From Cookipedia


Teff (taf, lovegrass or annual bunch grass), is an annual grass, a species of lovegrass native to the northern Ethiopian Highlands of northeastern Africa. It has an attractive nutrition profile, being high in dietary fibre and iron and providing protein and calcium. It has a sour taste. It is similar to millet and quinoa in cooking, but the seed is much smaller.

Teff is an important food grain in Ethiopia and Eritrea, where it is used to make injera, and less so in India and Australia. (It is now raised in the USA, in Idaho in particular.) Because of its small seeds (less than 1 mm diameter), one can hold enough to sow a large area in one hand. This property makes teff particularly suited to a seminomadic lifestyle.

Teff is believed to have originated in Ethiopia between 4000 BC and 1000 BC. It is adapted to environments ranging from drought stress to waterlogged soil conditions. Maximum teff production occurs at altitudes of 1800 to 2100 m, growing season rainfall of 450 to 550 mm, and a temperature range of 10 to 27 °C. Teff is day length sensitive and flowers best with 12 hours of daylight.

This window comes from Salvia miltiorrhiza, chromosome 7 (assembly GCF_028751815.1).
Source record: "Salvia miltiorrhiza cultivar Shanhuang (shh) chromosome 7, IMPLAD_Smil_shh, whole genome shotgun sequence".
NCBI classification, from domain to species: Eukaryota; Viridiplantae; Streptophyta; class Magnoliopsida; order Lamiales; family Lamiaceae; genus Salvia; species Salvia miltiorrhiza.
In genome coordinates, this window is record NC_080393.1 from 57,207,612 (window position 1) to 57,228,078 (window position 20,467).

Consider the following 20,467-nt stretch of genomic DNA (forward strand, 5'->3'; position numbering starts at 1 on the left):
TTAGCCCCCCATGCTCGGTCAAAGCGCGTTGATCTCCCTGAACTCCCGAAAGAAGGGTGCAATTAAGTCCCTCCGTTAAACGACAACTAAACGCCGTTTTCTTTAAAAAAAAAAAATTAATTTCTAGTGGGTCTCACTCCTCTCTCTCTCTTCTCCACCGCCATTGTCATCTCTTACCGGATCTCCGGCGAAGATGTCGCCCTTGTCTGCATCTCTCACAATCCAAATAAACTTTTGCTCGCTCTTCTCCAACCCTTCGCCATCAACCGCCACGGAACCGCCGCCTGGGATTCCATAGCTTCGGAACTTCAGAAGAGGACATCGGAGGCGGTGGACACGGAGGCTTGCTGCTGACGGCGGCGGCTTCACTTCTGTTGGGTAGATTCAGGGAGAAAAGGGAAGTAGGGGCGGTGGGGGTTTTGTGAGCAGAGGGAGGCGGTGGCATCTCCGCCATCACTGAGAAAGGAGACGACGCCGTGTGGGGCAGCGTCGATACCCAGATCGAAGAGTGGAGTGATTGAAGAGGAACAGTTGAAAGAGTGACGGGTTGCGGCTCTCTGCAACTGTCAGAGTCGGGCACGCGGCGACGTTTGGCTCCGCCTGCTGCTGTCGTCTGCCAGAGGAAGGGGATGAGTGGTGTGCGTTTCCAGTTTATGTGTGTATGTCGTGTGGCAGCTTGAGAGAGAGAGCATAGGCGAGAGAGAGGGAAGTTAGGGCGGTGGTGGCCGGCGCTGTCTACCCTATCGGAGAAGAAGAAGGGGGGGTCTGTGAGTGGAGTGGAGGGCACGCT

Cultivation and uses

A traditional food plant in Africa, this little-known grain has potential to improve nutrition, boost food security, foster rural development and support sustainable landcare.

Teff has been widely cultivated and used in the countries of South Africa, Eritrea, Ethiopia, India and its colonies, and Australia. Teff accounts for about a quarter of total cereal production in Ethiopia. The grain has a high concentration of different nutrients, a very high calcium content, and high levels of phosphorus, iron, copper, aluminium, barium, and thiamin. A big advantage, the iron from teff is easily absorbed by the body. Teff is high in protein. It is considered to have an excellent amino acid composition (including all 8 essential amino acids for humans) and has lysine levels higher than wheat or barley. Because of this variety, it stimulates the flora of the large intestine. Teff is high in carbohydrates and fibre. It contains no gluten, so it is appropriate for those with celiac disease. Consumers greatly prefer white teff to darker coloured varieties.

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